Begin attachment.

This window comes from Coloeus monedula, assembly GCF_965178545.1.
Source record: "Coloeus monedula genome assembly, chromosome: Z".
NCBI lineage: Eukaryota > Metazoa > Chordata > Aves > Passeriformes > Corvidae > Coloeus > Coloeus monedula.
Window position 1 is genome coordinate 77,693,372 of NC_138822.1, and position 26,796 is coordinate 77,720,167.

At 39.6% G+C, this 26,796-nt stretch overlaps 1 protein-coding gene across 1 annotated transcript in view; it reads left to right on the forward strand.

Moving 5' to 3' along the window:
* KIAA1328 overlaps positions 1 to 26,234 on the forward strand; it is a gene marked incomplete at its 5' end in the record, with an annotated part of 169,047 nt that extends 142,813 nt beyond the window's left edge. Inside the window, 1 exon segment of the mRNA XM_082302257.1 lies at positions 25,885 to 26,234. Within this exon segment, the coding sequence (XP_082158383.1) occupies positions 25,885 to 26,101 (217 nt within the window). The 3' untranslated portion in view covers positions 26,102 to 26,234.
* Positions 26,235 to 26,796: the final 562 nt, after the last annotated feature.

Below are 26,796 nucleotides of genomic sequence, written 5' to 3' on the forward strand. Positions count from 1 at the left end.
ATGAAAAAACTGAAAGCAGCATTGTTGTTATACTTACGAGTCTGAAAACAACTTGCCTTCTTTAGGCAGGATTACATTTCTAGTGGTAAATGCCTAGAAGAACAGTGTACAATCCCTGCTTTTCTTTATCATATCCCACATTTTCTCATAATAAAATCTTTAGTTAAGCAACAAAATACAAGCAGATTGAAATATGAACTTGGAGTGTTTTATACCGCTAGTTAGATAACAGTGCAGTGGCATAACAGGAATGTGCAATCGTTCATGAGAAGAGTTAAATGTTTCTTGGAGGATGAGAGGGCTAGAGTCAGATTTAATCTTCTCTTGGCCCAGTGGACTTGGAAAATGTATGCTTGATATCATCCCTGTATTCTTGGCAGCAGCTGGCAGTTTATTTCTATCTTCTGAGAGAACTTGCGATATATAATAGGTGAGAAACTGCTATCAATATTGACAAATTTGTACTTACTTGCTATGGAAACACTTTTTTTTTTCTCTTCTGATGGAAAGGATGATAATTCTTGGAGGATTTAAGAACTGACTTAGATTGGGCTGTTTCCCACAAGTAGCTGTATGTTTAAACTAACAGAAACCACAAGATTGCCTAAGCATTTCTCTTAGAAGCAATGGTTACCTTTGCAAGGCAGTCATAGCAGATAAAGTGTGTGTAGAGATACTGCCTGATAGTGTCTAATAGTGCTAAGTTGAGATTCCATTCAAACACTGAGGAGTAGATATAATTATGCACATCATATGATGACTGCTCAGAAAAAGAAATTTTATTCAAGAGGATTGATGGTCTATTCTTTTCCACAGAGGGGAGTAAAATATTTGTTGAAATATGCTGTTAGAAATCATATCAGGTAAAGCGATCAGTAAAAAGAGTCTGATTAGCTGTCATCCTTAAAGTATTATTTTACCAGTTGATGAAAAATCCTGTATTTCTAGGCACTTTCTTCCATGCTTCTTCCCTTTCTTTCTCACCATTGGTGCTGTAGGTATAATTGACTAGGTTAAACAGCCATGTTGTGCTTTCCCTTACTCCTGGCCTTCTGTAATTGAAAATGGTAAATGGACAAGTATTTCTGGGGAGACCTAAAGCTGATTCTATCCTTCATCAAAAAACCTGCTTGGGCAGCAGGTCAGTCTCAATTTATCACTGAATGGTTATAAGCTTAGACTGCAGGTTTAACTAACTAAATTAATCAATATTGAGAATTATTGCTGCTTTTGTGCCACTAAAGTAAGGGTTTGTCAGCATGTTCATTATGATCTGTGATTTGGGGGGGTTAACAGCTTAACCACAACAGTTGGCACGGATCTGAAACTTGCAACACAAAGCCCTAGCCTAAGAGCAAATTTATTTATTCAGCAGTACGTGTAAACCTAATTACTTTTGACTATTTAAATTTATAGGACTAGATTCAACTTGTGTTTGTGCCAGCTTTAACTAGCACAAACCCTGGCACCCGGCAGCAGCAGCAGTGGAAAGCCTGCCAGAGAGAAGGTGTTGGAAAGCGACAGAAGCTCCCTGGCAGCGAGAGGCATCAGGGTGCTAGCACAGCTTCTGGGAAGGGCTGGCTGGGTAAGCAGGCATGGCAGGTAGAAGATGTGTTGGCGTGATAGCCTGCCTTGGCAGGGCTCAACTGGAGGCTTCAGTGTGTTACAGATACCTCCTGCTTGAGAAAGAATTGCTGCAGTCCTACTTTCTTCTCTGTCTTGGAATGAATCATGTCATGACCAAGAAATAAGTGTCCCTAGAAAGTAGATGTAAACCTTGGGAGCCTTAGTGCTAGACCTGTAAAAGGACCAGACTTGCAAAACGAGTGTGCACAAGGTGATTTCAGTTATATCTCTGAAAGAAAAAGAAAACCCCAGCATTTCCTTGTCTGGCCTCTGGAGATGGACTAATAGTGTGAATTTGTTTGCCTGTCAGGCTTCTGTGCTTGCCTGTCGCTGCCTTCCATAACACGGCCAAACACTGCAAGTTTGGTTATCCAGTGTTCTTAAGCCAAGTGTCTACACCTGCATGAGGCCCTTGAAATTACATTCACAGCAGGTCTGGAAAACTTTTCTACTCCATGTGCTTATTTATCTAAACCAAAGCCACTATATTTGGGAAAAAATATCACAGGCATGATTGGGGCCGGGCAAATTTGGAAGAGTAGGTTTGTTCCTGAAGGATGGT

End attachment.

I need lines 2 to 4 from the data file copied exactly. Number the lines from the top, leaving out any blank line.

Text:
Source record: "Coloeus monedula genome assembly, chromosome: Z".
NCBI lineage: Eukaryota > Metazoa > Chordata > Aves > Passeriformes > Corvidae > Coloeus > Coloeus monedula.
Window position 1 is genome coordinate 77,693,372 of NC_138822.1, and position 26,796 is coordinate 77,720,167.